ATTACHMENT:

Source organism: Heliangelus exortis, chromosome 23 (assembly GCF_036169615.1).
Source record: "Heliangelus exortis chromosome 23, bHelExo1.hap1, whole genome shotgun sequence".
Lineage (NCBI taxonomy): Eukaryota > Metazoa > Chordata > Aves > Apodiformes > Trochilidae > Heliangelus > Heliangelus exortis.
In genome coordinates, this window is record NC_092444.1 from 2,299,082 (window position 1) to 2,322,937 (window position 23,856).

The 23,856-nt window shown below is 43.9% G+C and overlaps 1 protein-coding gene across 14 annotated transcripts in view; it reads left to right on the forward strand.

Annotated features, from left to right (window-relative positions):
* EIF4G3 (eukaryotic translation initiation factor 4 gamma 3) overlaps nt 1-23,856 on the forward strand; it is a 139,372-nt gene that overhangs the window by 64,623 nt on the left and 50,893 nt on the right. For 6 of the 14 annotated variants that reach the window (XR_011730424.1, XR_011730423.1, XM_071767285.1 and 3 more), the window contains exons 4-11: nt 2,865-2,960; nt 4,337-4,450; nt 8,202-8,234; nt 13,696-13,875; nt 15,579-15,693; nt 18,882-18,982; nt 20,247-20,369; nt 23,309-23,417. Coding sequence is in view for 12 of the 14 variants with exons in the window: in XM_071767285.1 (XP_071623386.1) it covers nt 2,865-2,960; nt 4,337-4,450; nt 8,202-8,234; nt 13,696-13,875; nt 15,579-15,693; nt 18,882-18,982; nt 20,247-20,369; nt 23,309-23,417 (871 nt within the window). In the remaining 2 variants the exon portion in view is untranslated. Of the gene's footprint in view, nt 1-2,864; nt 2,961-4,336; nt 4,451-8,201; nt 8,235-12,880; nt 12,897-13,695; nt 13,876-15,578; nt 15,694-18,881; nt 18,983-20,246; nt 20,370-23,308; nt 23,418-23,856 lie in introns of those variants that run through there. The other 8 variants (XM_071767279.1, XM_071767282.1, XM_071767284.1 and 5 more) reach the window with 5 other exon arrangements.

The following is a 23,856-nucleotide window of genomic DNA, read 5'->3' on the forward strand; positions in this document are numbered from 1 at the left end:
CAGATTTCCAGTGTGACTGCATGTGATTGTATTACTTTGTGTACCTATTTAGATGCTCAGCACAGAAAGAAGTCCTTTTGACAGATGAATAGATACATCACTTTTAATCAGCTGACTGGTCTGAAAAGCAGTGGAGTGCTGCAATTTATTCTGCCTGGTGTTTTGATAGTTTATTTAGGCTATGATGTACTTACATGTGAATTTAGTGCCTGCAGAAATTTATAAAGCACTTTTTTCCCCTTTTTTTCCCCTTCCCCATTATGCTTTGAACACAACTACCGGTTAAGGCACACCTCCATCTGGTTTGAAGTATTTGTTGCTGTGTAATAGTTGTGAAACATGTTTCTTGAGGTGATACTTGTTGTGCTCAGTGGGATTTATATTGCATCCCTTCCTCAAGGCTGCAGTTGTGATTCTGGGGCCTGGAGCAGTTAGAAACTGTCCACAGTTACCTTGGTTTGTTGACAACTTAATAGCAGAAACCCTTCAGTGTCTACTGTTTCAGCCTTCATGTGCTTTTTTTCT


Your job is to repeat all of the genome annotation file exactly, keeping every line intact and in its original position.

Source organism: Heliangelus exortis, chromosome 23 (assembly GCF_036169615.1).
Source record: "Heliangelus exortis chromosome 23, bHelExo1.hap1, whole genome shotgun sequence".
Lineage (NCBI taxonomy): Eukaryota > Metazoa > Chordata > Aves > Apodiformes > Trochilidae > Heliangelus > Heliangelus exortis.
In genome coordinates, this window is record NC_092444.1 from 2,299,082 (window position 1) to 2,322,937 (window position 23,856).

The 23,856-nt window shown below is 43.9% G+C and overlaps 1 protein-coding gene across 14 annotated transcripts in view; it reads left to right on the forward strand.

Annotated features, from left to right (window-relative positions):
* EIF4G3 (eukaryotic translation initiation factor 4 gamma 3) overlaps nt 1-23,856 on the forward strand; it is a 139,372-nt gene that overhangs the window by 64,623 nt on the left and 50,893 nt on the right. For 6 of the 14 annotated variants that reach the window (XR_011730424.1, XR_011730423.1, XM_071767285.1 and 3 more), the window contains exons 4-11: nt 2,865-2,960; nt 4,337-4,450; nt 8,202-8,234; nt 13,696-13,875; nt 15,579-15,693; nt 18,882-18,982; nt 20,247-20,369; nt 23,309-23,417. Coding sequence is in view for 12 of the 14 variants with exons in the window: in XM_071767285.1 (XP_071623386.1) it covers nt 2,865-2,960; nt 4,337-4,450; nt 8,202-8,234; nt 13,696-13,875; nt 15,579-15,693; nt 18,882-18,982; nt 20,247-20,369; nt 23,309-23,417 (871 nt within the window). In the remaining 2 variants the exon portion in view is untranslated. Of the gene's footprint in view, nt 1-2,864; nt 2,961-4,336; nt 4,451-8,201; nt 8,235-12,880; nt 12,897-13,695; nt 13,876-15,578; nt 15,694-18,881; nt 18,983-20,246; nt 20,370-23,308; nt 23,418-23,856 lie in introns of those variants that run through there. The other 8 variants (XM_071767279.1, XM_071767282.1, XM_071767284.1 and 5 more) reach the window with 5 other exon arrangements.

The following is a 23,856-nucleotide window of genomic DNA, read 5'->3' on the forward strand; positions in this document are numbered from 1 at the left end:
CAGATTTCCAGTGTGACTGCATGTGATTGTATTACTTTGTGTACCTATTTAGATGCTCAGCACAGAAAGAAGTCCTTTTGACAGATGAATAGATACATCACTTTTAATCAGCTGACTGGTCTGAAAAGCAGTGGAGTGCTGCAATTTATTCTGCCTGGTGTTTTGATAGTTTATTTAGGCTATGATGTACTTACATGTGAATTTAGTGCCTGCAGAAATTTATAAAGCACTTTTTTCCCCTTTTTTTCCCCTTCCCCATTATGCTTTGAACACAACTACCGGTTAAGGCACACCTCCATCTGGTTTGAAGTATTTGTTGCTGTGTAATAGTTGTGAAACATGTTTCTTGAGGTGATACTTGTTGTGCTCAGTGGGATTTATATTGCATCCCTTCCTCAAGGCTGCAGTTGTGATTCTGGGGCCTGGAGCAGTTAGAAACTGTCCACAGTTACCTTGGTTTGTTGACAACTTAATAGCAGAAACCCTTCAGTGTCTACTGTTTCAGCCTTCATGTGCTTTTTTTCT